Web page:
How spirit brands are gunning for consumers with a stylish new visual blend


Digital Arts

A look at the visual blend of contemporary and classic that's trending in spirits brands from around the world.

In an increasingly overcrowded craft beer market, the battle for 'shelf shout' has seen beer brands around the world turning to more and more eye-catching artwork, giving some great exposure to illustrators who would perhaps otherwise slip under the radar. This same artistic bravura has also crossed over to the spirits shelf, an area which hasn't perhaps seen the same youthful vigour that has disrupted the beer trade, but which has seen both brands new and old steer away from the usual minimalist combination of classic logo and vintage typography.

Recent months for example have seen cognac get the vectorfunk treatment from MWM (below), gin fly the Pride flag high, and new talents like Kim Sielbeck putting their bright and breezy mark on liqueur.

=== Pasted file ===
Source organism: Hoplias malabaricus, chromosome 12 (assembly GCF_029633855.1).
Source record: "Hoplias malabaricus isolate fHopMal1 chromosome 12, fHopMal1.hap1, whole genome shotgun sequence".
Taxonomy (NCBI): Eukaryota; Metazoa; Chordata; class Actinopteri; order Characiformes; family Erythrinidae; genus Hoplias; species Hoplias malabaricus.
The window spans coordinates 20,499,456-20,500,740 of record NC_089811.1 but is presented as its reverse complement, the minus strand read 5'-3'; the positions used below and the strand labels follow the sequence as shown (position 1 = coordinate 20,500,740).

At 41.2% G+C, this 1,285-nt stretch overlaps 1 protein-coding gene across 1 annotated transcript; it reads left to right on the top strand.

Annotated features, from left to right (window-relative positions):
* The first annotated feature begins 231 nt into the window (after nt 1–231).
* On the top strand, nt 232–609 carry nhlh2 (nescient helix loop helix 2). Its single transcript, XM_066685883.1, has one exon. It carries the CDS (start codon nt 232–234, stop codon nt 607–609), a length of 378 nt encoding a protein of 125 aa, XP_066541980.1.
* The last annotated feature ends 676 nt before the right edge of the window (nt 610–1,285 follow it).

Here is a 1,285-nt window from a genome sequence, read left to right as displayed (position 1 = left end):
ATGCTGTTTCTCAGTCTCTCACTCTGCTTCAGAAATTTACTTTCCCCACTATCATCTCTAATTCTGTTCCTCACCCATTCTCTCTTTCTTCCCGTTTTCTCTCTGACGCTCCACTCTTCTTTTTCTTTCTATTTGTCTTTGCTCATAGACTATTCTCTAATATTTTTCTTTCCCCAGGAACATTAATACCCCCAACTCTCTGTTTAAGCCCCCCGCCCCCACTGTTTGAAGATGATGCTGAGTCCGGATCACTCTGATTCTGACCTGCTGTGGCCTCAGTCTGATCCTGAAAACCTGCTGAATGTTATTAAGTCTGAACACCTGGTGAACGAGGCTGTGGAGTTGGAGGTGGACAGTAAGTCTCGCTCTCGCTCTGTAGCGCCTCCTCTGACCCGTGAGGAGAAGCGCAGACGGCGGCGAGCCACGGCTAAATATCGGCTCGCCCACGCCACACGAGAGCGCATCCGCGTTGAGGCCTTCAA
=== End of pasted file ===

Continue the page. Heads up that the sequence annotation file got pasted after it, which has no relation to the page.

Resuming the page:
That said, the overlap between the audience for spirits and craft booze isn't as strong as that between spirits and wine drinkers, according to Rowena Curlewis, CEO of drinks specialist design company Denomination Design.

"There are a lot of similarities between the consumer of craft spirits and the highly involved wine consumer," she argues. "Both are hungry for information, actively seek out new and different approaches to the making of the product and want their brands to reflect something about them as individuals."

This need for knowledge is demonstrated on Denomination projects like the packaging for the Canberra-based Underground Spirits, a range of gin and vodka drinks whose USP is a sub-zero filtering process.